A needle drop is more than just the use of a popular song in a film—it’s an affecting moment that ignites our senses, bringing the visual medium to artistic heights. “Needle Drop” is a monthly column that will explore such moments, looking at how a variety of films across genres use pre-existing songs to colour a scene.
Watchmen has numerous memorable needle drops that help establish the 1960s–1980s time period, guiding the audience through the turbulent Vietnam War and the subsequent decade of greed with songs such as “The Sound of Silence,” “All Along the Watchtower,” and “99 Luftballoons.” But there is one notable needle drop that has drawn the most controversy: Leonard Cohen’s “Hallelujah” during Nite Owl and Silk Spectre’s sex scene. Paste Magazine lambasted the sequence as “unabashedly terrible” and “one of the worst cinematic sex scenes of all time.” Other critics were divided, with interpretations ranging from “hot and ironic,” “extremely passionate,” to “trouser-willingly bad” and “monumentally vulgar.”
The scene occurs when Nite Owl and Silk Spectre are on a celebratory high after performing superhero work for the first time in eight years. Once again being the object of mere mortals’ awe and wonder rejuvenates and endows them with a supercilious sexual prowess that they did not have previously. In an earlier scene where they attempted to have sex, Nite Owl suffered from impotence brought on by his clumsy nebishness and middle-aged paunch. However, as their idealised (namely, costumed) selves, they are vital and fearless. The couple gets swept up in the moment and ravage each other.
When Silk Spectre returns from the burning building, Nite Owl justifies their impulsive (and illegal) heroic theatrics by noting, “World War III could start tomorrow,” and taking Silk Spectre in his arms. This line cues the music’s deep, satin tones and Cohen’s melting chocolate voice. The theatrical ballad overlays a salacious shot where Silk Spectre unzips her leather latex suit. Against the cartoonishly large glow of the moon (as in the song, Silk Spectre’s beauty in the moonlight overthrows him) she slowly gyrates on top of Nite Owl—while still wearing her thigh-high boots.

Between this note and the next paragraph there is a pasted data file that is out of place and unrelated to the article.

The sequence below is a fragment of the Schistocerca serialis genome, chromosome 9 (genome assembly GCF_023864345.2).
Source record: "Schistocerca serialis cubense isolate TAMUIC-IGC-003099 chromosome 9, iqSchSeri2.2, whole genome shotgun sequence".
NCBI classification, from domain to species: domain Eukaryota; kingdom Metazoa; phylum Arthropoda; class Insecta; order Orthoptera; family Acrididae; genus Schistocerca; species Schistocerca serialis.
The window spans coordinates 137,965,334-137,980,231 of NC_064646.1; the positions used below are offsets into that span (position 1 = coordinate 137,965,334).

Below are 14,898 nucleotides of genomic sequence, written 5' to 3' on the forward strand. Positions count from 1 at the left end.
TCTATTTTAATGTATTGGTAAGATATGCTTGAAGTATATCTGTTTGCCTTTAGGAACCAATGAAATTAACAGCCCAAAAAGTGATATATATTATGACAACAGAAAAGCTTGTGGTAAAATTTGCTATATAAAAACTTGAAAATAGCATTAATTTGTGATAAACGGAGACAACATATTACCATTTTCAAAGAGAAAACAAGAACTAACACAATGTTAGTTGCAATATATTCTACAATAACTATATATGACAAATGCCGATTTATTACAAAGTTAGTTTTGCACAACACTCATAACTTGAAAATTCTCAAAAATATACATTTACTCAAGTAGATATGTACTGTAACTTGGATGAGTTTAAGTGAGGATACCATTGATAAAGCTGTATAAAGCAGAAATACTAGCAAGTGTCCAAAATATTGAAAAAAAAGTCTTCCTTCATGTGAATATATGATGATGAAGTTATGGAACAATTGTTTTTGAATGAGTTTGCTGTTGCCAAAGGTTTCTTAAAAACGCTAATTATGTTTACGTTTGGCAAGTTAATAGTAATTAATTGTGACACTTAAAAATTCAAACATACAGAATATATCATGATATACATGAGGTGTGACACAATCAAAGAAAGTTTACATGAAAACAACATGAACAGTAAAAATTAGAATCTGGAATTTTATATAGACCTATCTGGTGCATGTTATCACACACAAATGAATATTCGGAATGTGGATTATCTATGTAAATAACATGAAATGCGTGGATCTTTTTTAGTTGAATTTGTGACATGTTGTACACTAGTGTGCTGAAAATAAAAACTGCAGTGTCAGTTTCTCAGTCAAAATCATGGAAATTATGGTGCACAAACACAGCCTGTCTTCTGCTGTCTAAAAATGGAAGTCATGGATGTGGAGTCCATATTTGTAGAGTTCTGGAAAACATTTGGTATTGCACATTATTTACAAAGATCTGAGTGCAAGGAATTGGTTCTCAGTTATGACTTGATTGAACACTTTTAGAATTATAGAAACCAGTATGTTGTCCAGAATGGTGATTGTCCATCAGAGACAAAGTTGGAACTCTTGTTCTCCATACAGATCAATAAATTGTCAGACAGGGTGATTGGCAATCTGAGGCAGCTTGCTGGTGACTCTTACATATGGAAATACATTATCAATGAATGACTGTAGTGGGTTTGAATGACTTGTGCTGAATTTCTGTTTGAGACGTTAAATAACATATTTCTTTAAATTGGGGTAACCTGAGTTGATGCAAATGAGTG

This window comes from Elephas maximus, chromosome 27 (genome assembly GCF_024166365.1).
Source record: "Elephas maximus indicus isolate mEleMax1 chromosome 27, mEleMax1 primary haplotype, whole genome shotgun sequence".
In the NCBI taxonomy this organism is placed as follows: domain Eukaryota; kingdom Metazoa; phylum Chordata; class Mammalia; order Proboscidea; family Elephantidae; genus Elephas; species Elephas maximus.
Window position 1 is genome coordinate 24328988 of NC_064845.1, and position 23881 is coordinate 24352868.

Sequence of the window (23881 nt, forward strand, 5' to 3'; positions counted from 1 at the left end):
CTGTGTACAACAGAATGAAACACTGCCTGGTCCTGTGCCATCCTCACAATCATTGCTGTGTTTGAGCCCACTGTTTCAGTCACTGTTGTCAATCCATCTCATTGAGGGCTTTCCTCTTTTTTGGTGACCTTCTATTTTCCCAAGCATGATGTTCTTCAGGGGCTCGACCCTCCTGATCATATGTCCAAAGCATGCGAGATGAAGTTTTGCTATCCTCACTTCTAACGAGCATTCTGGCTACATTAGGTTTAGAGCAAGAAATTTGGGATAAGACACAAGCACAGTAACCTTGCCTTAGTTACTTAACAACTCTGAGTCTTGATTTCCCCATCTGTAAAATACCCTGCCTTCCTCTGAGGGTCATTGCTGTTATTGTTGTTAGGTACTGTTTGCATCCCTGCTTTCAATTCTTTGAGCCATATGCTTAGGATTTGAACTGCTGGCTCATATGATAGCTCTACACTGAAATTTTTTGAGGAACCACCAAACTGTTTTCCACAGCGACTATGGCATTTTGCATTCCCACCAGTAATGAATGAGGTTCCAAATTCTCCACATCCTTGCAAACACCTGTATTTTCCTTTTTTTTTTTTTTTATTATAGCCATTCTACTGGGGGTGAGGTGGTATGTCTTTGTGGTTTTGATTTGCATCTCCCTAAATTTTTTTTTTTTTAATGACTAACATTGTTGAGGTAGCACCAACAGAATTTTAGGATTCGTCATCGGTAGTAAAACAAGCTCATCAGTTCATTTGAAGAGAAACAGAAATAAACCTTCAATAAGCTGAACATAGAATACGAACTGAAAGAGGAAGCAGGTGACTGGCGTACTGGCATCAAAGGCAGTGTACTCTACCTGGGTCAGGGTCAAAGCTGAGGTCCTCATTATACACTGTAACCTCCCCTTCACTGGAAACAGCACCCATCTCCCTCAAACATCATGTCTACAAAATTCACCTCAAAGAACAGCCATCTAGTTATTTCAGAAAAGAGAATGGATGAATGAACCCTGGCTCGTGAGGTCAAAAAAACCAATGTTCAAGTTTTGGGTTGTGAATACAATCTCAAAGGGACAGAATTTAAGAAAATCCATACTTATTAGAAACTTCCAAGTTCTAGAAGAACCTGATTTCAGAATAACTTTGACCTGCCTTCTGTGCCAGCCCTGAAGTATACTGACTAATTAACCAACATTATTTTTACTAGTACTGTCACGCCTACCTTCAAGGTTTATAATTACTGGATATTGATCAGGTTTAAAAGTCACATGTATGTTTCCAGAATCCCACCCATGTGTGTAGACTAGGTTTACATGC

The angelic chorus’ joyous repetition of “Hallelujah,” celebrates the couple’s sexual union and mutual pleasure, one that builds towards Silk Spectre’s dramatic orgasm where she presses a button to ignite The Owlship’s flames, piquing the curiosity of the human’s below. This gag has been derided for its cheesiness, but it merely underscores the ridiculousness that these two characters are only able to successfully make love while floating in the clouds in their superhero disguises. Cohen himself even deemed the song as “a hallelujah to the orgasm,” so perhaps Snyder’s correlation is not so left field.
For Snyder, “[I]n that moment, it’s a little sadder of a song, it’s a little bit more twisted, it’s a little more broken, which expresses to me what’s going on in that scene, between those two characters.” Cohen’s craggy voice expresses the characters’ strange, pathological unhappiness with their powerless civilian lives. Uncomfortable with their true selves, they are only able to achieve sexual satisfaction after engaging in superheroic exploits. As in the song, these are two lonely, unfeeling characters searching for affection and an interpersonal connection. However, this somber interpretation was lost on many audiences as Snyder leans more heavily into histrionics.
Instead, “Hallelujah” adds a (knowing) irony to the scene, a comical element that, when paired with Snyder’s kinky melodrama, removes some of the scene’s melancholic poignancy. The audacious song choice is jarring, but it does underscore the ridiculousness that, bored by the mundanity of their ordinary lives, these characters are only able to connect while escaping into childish fantasies. Like the song, Snyder’s scene conflates sex with religion as his godlike characters are turned on by their own omnipotence. The hammy shots and Cohen’s spiritual sounds are a conscious choice by Snyder to reflect the characters’ self-mythologization and aggrandization.
by Caroline Madden
Caroline is the author of Springsteen as Soundtrack. Her favourite films include Dog Day Afternoon, Baby It’s You, Inside Llewyn Davis, and The Lord of the Rings. She is the Editor in Chief of Video Librarian and does social media for Passion River Films. She has an MA degree in Cinema Studies from SCAD. You can follow her on Twitter @crolinss.
Categories: Needle Drop